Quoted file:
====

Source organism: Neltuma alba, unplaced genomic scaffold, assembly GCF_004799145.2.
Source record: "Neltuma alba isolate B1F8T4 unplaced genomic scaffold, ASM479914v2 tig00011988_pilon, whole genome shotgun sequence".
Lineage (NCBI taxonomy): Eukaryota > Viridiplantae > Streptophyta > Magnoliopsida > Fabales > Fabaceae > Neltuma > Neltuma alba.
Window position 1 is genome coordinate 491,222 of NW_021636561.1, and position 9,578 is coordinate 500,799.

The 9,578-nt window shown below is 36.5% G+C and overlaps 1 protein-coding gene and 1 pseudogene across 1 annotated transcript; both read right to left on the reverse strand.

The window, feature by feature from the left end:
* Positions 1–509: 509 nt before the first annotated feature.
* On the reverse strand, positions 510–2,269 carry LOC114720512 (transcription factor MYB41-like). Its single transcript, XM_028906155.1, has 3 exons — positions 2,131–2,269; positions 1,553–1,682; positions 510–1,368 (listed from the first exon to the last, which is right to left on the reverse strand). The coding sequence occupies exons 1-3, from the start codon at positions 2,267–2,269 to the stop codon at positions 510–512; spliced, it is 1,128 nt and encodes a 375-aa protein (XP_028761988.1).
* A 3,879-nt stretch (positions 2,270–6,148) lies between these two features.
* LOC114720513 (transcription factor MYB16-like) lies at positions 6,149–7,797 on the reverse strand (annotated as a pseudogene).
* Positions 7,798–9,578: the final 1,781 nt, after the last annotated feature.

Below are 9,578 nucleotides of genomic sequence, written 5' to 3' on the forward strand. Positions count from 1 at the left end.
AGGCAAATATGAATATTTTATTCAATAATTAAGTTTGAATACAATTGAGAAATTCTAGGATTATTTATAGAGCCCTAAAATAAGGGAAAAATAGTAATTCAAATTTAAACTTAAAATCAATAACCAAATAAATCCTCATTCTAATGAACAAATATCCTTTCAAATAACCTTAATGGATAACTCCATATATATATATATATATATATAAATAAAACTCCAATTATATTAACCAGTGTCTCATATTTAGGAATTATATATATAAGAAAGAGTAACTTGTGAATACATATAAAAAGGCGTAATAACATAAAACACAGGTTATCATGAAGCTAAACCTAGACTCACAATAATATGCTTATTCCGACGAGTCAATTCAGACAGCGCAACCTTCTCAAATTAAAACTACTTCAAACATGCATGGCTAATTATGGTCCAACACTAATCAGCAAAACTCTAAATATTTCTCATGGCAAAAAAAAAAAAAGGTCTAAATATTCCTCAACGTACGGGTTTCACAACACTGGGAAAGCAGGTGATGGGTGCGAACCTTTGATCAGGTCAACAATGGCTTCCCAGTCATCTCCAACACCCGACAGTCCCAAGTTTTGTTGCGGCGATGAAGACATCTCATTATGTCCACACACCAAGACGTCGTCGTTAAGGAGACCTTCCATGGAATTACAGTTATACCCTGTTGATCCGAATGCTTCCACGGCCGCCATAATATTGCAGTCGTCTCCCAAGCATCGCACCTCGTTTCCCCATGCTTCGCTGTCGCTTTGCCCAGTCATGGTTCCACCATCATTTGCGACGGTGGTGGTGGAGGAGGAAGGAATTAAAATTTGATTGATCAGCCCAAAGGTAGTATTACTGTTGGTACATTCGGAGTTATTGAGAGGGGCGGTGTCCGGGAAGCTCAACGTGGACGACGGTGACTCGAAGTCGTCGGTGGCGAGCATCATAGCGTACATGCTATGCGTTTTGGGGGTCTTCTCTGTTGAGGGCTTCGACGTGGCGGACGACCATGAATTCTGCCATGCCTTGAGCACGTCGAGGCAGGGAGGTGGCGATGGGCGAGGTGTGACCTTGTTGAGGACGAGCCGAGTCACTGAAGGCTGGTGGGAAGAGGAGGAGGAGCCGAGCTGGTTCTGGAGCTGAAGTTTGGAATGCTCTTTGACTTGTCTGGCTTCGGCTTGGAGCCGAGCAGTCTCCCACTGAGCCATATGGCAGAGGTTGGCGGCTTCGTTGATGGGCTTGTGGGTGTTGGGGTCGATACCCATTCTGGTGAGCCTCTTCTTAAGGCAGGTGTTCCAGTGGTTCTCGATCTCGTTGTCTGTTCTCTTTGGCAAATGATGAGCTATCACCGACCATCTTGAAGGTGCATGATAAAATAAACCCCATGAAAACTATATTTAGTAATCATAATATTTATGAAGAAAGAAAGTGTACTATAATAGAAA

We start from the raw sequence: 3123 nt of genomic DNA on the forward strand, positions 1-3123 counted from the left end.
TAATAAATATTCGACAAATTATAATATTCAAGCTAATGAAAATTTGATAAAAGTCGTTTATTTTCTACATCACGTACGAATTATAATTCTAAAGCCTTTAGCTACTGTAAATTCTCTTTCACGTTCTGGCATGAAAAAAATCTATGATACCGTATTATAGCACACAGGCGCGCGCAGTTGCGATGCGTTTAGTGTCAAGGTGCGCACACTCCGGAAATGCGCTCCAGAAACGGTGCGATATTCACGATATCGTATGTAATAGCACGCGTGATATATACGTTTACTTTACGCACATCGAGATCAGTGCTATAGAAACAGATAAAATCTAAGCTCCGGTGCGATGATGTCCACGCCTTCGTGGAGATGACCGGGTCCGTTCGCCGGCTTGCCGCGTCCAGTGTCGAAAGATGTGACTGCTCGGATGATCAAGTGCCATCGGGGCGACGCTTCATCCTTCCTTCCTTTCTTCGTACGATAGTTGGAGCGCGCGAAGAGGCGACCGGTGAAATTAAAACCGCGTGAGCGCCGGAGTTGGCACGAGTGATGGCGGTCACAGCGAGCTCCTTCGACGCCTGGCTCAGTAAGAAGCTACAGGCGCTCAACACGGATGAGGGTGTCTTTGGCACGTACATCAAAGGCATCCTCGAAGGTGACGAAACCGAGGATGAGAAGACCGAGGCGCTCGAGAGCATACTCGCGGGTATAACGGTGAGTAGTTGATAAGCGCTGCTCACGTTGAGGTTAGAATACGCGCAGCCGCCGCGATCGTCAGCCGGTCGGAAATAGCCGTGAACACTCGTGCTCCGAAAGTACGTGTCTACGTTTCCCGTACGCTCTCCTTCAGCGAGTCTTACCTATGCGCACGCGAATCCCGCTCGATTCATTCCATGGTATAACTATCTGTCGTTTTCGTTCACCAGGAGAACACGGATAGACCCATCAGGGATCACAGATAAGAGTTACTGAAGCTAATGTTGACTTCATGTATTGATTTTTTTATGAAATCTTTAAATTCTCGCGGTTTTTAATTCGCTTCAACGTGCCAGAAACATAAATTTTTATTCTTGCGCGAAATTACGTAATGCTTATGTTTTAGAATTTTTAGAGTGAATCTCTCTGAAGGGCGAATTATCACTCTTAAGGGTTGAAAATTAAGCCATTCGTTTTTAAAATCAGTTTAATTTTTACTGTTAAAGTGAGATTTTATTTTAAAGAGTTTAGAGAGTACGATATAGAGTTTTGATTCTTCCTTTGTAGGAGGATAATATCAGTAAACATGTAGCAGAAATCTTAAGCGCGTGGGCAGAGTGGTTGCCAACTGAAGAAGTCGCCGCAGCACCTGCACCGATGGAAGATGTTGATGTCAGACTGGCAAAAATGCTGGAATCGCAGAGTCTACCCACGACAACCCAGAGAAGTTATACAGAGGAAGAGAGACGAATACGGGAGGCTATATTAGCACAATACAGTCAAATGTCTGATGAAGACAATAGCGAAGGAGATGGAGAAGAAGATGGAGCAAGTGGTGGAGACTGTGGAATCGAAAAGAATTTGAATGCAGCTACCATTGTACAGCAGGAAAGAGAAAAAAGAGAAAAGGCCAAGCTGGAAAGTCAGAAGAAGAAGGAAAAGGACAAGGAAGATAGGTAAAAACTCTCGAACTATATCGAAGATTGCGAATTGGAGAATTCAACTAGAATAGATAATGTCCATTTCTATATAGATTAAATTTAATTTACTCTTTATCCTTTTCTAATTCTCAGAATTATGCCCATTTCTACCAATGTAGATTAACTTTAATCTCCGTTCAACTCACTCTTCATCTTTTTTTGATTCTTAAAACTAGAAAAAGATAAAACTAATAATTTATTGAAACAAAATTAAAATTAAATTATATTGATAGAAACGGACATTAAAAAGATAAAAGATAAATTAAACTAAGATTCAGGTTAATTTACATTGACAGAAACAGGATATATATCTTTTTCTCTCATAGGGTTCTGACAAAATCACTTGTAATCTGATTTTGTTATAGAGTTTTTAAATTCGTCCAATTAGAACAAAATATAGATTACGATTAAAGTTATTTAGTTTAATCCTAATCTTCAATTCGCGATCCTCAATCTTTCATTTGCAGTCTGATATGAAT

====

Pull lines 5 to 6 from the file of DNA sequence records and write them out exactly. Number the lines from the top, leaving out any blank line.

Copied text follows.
The 9,578-nt window shown below is 36.5% G+C and overlaps 1 protein-coding gene and 1 pseudogene across 1 annotated transcript; both read right to left on the reverse strand.

The window, feature by feature from the left end: